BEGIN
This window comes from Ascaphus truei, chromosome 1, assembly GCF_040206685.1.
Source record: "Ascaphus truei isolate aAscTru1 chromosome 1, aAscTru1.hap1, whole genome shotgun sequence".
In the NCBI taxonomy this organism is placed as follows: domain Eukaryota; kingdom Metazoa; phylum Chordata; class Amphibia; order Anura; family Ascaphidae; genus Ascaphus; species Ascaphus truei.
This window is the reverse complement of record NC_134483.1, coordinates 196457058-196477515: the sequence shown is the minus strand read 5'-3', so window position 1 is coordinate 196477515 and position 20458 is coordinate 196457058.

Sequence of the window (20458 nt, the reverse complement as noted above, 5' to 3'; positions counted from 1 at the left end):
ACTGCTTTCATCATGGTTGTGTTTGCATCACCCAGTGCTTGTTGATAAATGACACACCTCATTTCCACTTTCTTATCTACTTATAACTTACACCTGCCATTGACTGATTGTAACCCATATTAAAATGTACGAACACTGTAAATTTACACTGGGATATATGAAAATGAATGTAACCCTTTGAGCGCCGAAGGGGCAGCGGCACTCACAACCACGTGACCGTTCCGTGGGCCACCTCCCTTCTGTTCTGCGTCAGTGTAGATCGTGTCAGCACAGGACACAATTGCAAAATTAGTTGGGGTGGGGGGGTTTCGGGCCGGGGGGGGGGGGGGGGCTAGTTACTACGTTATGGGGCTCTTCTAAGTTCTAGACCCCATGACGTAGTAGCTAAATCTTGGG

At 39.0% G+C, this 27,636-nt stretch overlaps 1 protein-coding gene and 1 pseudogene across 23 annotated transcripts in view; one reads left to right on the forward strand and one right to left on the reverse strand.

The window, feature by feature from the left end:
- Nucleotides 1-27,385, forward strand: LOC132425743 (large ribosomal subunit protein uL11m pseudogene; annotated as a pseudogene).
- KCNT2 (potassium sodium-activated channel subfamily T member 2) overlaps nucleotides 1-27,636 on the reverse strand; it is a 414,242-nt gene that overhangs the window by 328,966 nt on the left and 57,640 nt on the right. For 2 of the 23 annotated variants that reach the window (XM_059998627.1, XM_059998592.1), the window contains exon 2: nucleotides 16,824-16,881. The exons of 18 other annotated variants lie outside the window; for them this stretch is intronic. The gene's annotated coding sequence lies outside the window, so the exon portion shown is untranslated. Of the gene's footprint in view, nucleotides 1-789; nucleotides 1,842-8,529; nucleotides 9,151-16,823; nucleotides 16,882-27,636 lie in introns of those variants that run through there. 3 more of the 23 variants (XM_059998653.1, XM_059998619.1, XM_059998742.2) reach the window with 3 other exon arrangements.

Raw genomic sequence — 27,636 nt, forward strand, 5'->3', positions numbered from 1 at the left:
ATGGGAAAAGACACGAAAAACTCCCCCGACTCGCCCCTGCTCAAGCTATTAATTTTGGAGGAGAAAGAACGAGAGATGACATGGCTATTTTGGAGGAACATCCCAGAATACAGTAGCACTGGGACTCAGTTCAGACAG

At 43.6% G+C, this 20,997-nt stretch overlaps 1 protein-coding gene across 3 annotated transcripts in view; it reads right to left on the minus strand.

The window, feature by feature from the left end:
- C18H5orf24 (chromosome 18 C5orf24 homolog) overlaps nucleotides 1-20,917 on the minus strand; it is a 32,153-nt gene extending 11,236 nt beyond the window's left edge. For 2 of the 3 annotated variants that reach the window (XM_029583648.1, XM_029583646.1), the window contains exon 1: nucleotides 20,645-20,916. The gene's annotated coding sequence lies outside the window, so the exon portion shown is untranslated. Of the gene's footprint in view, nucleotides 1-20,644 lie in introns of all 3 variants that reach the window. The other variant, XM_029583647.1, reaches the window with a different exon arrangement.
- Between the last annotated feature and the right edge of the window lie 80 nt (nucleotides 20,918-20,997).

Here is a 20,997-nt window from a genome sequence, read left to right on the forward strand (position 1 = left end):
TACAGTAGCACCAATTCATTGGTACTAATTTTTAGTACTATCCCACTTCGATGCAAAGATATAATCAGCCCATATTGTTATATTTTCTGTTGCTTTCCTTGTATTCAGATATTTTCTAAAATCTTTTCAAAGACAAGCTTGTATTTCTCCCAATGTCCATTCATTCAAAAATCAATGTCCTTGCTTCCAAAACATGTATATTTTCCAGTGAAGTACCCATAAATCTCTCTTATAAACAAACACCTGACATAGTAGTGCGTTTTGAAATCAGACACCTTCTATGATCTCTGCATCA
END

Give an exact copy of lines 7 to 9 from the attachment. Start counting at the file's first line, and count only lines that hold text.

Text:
At 39.0% G+C, this 27,636-nt stretch overlaps 1 protein-coding gene and 1 pseudogene across 23 annotated transcripts in view; one reads left to right on the forward strand and one right to left on the reverse strand.

The window, feature by feature from the left end:
- Nucleotides 1-27,385, forward strand: LOC132425743 (large ribosomal subunit protein uL11m pseudogene; annotated as a pseudogene).